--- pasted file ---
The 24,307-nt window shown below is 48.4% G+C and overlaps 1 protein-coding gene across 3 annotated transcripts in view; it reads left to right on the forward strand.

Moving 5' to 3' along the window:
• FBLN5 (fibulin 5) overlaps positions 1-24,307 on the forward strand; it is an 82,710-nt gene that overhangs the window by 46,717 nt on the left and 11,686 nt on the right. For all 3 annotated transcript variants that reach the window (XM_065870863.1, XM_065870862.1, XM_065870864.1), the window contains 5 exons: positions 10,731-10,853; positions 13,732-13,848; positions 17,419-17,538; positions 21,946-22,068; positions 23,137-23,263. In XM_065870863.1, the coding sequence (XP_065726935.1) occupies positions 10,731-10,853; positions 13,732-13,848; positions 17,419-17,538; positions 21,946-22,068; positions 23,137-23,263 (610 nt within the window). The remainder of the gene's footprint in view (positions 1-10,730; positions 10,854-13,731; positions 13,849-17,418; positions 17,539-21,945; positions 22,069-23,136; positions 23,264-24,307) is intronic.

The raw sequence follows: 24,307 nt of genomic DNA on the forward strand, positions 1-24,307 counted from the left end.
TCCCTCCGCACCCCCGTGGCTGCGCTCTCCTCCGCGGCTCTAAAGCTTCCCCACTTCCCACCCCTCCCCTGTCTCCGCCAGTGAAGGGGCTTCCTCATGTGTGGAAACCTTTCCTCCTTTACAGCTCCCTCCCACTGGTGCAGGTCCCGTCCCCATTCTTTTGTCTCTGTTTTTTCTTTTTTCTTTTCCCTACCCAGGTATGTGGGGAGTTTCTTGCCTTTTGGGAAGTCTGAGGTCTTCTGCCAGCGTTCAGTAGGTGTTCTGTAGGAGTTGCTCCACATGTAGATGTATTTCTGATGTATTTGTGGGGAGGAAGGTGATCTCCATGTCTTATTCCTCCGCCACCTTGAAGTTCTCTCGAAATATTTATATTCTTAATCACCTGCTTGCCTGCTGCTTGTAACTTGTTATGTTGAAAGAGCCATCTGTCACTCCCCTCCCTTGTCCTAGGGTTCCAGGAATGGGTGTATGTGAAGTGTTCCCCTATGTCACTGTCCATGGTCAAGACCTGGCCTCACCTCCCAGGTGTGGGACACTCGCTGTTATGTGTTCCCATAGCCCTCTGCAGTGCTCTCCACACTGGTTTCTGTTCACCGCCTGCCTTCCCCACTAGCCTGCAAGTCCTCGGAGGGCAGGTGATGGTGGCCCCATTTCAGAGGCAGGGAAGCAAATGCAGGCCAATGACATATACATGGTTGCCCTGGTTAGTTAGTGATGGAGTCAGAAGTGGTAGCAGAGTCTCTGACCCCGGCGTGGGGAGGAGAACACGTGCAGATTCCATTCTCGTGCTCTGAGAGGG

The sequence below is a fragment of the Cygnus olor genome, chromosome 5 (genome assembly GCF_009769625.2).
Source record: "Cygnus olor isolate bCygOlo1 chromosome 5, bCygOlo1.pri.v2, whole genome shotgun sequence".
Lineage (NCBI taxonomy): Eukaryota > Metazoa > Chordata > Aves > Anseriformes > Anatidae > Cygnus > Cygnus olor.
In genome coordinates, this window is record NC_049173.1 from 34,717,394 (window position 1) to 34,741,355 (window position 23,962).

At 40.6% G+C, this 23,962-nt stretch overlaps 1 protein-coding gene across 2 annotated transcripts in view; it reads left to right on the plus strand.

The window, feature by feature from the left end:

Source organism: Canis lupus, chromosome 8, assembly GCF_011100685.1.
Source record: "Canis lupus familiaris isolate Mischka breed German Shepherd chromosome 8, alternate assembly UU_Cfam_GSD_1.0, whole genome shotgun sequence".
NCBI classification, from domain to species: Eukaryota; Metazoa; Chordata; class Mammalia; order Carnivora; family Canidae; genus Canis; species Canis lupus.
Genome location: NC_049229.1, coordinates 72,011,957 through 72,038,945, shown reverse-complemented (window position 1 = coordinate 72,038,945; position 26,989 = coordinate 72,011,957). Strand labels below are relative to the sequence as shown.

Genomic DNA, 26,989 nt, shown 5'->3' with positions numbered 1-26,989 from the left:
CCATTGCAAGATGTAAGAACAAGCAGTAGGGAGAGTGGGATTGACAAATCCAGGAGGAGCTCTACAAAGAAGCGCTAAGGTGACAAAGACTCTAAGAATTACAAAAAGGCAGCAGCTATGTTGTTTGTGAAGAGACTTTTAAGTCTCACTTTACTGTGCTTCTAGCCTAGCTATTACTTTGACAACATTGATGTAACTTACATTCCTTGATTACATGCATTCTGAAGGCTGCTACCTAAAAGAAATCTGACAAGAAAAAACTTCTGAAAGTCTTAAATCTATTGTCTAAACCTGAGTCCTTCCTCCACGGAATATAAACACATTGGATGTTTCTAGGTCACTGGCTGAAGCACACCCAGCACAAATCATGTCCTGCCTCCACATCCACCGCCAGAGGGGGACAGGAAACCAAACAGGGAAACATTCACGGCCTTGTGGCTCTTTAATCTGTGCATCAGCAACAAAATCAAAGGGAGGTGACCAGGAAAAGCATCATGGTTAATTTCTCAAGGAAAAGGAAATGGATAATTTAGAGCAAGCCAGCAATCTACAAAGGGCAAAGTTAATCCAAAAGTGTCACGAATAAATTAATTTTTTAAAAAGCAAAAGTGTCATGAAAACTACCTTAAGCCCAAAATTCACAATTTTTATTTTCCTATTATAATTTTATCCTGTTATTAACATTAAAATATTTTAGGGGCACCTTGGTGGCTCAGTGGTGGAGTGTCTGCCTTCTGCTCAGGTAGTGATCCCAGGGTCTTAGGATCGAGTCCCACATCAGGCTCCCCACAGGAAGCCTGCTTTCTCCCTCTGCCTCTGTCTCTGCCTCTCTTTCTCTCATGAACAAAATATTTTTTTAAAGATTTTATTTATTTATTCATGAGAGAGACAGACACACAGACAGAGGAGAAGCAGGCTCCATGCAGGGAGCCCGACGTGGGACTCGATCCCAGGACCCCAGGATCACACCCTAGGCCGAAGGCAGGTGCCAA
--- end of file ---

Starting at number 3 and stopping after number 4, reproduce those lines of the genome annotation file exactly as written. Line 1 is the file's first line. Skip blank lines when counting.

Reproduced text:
• FBLN5 (fibulin 5) overlaps positions 1-24,307 on the forward strand; it is an 82,710-nt gene that overhangs the window by 46,717 nt on the left and 11,686 nt on the right. For all 3 annotated transcript variants that reach the window (XM_065870863.1, XM_065870862.1, XM_065870864.1), the window contains 5 exons: positions 10,731-10,853; positions 13,732-13,848; positions 17,419-17,538; positions 21,946-22,068; positions 23,137-23,263. In XM_065870863.1, the coding sequence (XP_065726935.1) occupies positions 10,731-10,853; positions 13,732-13,848; positions 17,419-17,538; positions 21,946-22,068; positions 23,137-23,263 (610 nt within the window). The remainder of the gene's footprint in view (positions 1-10,730; positions 10,854-13,731; positions 13,849-17,418; positions 17,539-21,945; positions 22,069-23,136; positions 23,264-24,307) is intronic.

The raw sequence follows: 24,307 nt of genomic DNA on the forward strand, positions 1-24,307 counted from the left end.